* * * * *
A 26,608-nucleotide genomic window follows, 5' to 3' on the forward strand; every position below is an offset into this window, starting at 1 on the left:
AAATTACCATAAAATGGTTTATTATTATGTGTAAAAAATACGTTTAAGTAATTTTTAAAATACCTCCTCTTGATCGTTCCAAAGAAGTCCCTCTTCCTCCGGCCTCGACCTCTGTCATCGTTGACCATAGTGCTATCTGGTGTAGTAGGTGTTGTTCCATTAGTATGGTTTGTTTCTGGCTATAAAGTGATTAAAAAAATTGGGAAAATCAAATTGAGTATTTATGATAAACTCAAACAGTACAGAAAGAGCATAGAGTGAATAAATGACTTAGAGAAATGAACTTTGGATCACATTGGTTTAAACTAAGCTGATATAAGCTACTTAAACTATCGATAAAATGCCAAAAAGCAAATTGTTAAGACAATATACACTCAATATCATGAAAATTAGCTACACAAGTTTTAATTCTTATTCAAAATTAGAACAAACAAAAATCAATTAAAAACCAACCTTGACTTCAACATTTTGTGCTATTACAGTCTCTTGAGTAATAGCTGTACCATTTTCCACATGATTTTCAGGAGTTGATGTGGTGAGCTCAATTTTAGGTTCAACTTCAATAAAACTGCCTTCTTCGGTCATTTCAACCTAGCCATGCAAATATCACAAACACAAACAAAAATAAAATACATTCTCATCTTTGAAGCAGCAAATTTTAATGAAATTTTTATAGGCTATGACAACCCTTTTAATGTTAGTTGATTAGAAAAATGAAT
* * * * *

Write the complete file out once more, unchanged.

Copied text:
A 26,608-nucleotide genomic window follows, 5' to 3' on the forward strand; every position below is an offset into this window, starting at 1 on the left:
AAATTACCATAAAATGGTTTATTATTATGTGTAAAAAATACGTTTAAGTAATTTTTAAAATACCTCCTCTTGATCGTTCCAAAGAAGTCCCTCTTCCTCCGGCCTCGACCTCTGTCATCGTTGACCATAGTGCTATCTGGTGTAGTAGGTGTTGTTCCATTAGTATGGTTTGTTTCTGGCTATAAAGTGATTAAAAAAATTGGGAAAATCAAATTGAGTATTTATGATAAACTCAAACAGTACAGAAAGAGCATAGAGTGAATAAATGACTTAGAGAAATGAACTTTGGATCACATTGGTTTAAACTAAGCTGATATAAGCTACTTAAACTATCGATAAAATGCCAAAAAGCAAATTGTTAAGACAATATACACTCAATATCATGAAAATTAGCTACACAAGTTTTAATTCTTATTCAAAATTAGAACAAACAAAAATCAATTAAAAACCAACCTTGACTTCAACATTTTGTGCTATTACAGTCTCTTGAGTAATAGCTGTACCATTTTCCACATGATTTTCAGGAGTTGATGTGGTGAGCTCAATTTTAGGTTCAACTTCAATAAAACTGCCTTCTTCGGTCATTTCAACCTAGCCATGCAAATATCACAAACACAAACAAAAATAAAATACATTCTCATCTTTGAAGCAGCAAATTTTAATGAAATTTTTATAGGCTATGACAACCCTTTTAATGTTAGTTGATTAGAAAAATGAAT